You know how you hold on to some stupid kitchen item for like eight years, then decide that you’ve used it once and donate it to Goodwill? Then the next week, you find yourself in critical need of that garlic press for the first time since the Clinton administration?
Now imagine that garlic press was worth $13,000.
People accidentally give away family heirlooms or other valuables surprisingly often. Here are eight of those stories — some with happy endings, and others where people wish they'd never cleaned out their closets.
1. An 80-year-old Illinois man was getting rid of some clothes and decided a suit was past its prime. After he dropped it and other discarded items off at Goodwill and went home to enjoy his decluttered house, the man realized he had made a $13,000 mistake. Not trusting the banks, he had sewn his entire life savings in the lining of an old suit - the suit he had decided to donate just hours earlier. He immediately returned to the store, but the suit was nowhere to be found. He’s still looking for it, actually. Photo via Goodwill.org.
2. Last summer, a worker at a Goodwill near Chicago was sorting through a bunch of jewelry donations when she found a metal bracelet stamped with “CMS CHARLES D. KING, 25 DEC 68.” Suspecting it might be a POW/MIA bracelet from Vietnam, the worker researched Charles King and discovered he had a sister living in Iowa. When the jewelry was returned to King’s sister, an amazing coincidence was discovered: she also worked at Goodwill.
3. If you’re shopping at a Goodwill in Illinois, be sure to check the pockets of the clothes, because apparently valuables are left at thrift stores in the Land of Lincoln quite often. In 2008, a worker at a store in Glen Carbon discovered $7,500 in cash stashed in a donated shoebox.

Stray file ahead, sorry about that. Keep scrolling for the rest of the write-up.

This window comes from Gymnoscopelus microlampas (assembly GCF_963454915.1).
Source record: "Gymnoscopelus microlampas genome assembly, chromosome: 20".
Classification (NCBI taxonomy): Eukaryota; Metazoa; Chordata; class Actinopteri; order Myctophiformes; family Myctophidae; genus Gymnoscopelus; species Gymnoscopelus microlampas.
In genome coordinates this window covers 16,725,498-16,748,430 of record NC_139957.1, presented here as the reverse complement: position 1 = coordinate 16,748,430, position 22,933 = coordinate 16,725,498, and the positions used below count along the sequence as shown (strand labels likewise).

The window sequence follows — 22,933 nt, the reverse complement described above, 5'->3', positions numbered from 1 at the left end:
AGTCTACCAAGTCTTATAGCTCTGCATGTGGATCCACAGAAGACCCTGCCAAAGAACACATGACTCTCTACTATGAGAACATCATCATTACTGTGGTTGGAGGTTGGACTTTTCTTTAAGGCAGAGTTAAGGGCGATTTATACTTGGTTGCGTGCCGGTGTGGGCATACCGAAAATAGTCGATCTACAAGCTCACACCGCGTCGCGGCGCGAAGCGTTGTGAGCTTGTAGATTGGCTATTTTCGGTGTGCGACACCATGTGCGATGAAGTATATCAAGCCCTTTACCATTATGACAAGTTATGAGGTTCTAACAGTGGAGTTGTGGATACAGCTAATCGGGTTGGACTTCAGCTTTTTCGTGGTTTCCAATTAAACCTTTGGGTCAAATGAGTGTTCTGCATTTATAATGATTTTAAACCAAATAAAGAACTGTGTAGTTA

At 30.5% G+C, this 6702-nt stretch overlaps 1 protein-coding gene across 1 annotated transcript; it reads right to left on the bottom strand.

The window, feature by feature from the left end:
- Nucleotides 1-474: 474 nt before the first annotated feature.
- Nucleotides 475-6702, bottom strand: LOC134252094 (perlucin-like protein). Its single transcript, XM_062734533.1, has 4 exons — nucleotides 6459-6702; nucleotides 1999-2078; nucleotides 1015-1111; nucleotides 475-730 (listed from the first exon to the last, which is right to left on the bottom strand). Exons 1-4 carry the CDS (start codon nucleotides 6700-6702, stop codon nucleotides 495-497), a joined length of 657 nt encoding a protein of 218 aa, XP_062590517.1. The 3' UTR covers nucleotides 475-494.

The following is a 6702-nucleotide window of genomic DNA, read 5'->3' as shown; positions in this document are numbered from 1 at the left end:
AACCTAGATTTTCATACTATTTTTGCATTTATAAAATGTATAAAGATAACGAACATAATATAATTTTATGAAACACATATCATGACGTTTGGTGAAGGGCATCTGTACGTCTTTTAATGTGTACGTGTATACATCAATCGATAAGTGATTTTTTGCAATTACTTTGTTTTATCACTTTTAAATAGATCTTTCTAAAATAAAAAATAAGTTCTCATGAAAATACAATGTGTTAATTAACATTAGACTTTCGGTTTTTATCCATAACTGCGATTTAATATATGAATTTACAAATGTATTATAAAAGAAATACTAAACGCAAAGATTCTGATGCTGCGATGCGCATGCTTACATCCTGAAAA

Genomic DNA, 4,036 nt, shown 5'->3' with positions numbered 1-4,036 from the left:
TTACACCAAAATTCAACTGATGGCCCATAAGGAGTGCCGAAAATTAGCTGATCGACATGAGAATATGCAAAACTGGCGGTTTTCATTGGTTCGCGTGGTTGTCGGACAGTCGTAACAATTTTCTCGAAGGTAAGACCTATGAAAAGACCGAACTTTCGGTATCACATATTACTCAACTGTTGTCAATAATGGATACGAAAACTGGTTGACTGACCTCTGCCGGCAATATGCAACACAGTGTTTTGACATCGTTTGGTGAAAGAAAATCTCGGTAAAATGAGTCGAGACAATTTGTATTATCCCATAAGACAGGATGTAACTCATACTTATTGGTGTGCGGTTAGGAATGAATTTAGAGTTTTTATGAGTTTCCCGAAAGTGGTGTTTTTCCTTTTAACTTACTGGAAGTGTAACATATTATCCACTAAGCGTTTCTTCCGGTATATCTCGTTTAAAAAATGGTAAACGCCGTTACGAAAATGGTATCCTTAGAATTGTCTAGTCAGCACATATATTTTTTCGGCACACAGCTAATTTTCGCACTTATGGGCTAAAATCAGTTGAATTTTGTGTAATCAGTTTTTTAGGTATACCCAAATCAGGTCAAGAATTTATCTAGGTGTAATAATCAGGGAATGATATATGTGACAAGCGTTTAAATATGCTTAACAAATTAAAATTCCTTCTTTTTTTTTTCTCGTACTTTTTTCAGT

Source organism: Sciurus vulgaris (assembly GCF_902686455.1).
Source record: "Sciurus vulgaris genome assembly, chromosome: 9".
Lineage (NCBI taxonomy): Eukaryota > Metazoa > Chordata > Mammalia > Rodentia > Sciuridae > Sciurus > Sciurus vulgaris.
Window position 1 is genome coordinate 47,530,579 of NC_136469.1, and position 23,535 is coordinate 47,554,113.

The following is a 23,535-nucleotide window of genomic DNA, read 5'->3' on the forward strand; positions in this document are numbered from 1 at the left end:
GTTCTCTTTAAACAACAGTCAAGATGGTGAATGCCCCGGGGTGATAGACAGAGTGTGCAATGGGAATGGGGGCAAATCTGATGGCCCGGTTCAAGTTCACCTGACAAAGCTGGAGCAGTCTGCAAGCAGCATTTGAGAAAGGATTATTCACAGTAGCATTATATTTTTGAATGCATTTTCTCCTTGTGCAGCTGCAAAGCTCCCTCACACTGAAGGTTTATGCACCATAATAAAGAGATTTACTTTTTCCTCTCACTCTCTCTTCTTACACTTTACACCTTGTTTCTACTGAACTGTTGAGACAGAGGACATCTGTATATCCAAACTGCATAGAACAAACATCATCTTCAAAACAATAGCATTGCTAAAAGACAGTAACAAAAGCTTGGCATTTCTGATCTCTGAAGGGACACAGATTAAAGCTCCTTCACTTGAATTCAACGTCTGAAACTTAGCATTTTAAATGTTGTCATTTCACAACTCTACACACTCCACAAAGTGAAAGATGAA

By inspecting some other bits of paper left in the box, they were able to locate the donor. His parents had recently died and had thrown the box in the “to donate” pile without inspecting its contents.
4. In 2010, a Goodwill in Maple Grove, Minnesota, found a stack of cash in the pocket of a donated coat. Spokespeople wouldn’t reveal exactly how much was found, but said that finding an amount this large was quite rare. No word on if the accidental donor was ever found.
5. Unintentional gifts happen at the Salvation Army, too. A bride-to-be in San Diego hollowed out a book to use as a hiding place for jewelry she intended to wear at her upcoming wedding, including a family heirloom. She also stashed about $7,000 along with it. Perhaps on a cleaning spree to make room for wedding gifts, the bride cleared out a bunch of books and donated them to a Salvation Army trailer. She called as soon as she realized her mistake, and with the help of a Salvation Army major, managed to locate her missing valuables.
6. In 2005, a family donated most of their recently deceased grandmother’s possessions to the Salvation Army in Manitowoc, Wisconsin. The only thing they decided to keep was a diary. When they got around to flipping through the diary several weeks after making the donation, they discovered she had hidden a large amount of cash in plastic Easter eggs, intending to surprise her family with an Easter egg hunt they would never forget. She passed away before Easter and the eggs were donated, presumably with a number of other holiday knickknacks the family didn’t even think twice about. As far as I can tell, the eggs were never returned.
7. Let this be a lesson to those of you who like to clean out your significant others’ closets when they’re not home. One Colorado wife did just that, and when her husband discovered that his wardrobe was a little lighter, he became quite distraught. Apparently his hidey hole was an old wallet in the pocket of a pair of ancient Levi's, and his wife had inadvertently donated a “two-inch thick” stack of bills to the Salvation Army. Luckily, the pair was able to get back to the store and locate their bags before workers had even started sorting through them.
8. Compared to some of these stories, a missing book worth $400 doesn’t seem like much of a crisis. But when it’s a family heirloom with a personalized inscription on the inside cover, the loss really stings. A man accidentally donated the book “The Grim Glory of the 2/19 Battalion AIF” to a local book fair. It contained a story about his father, a field doctor with the battalion during WWII, and a handwritten dedication to his dad from the book’s editor. The book fair’s coordinator discovered the book and knew it must have been accidentally donated. She was able to find the owner and return it nearly a month after it was donated.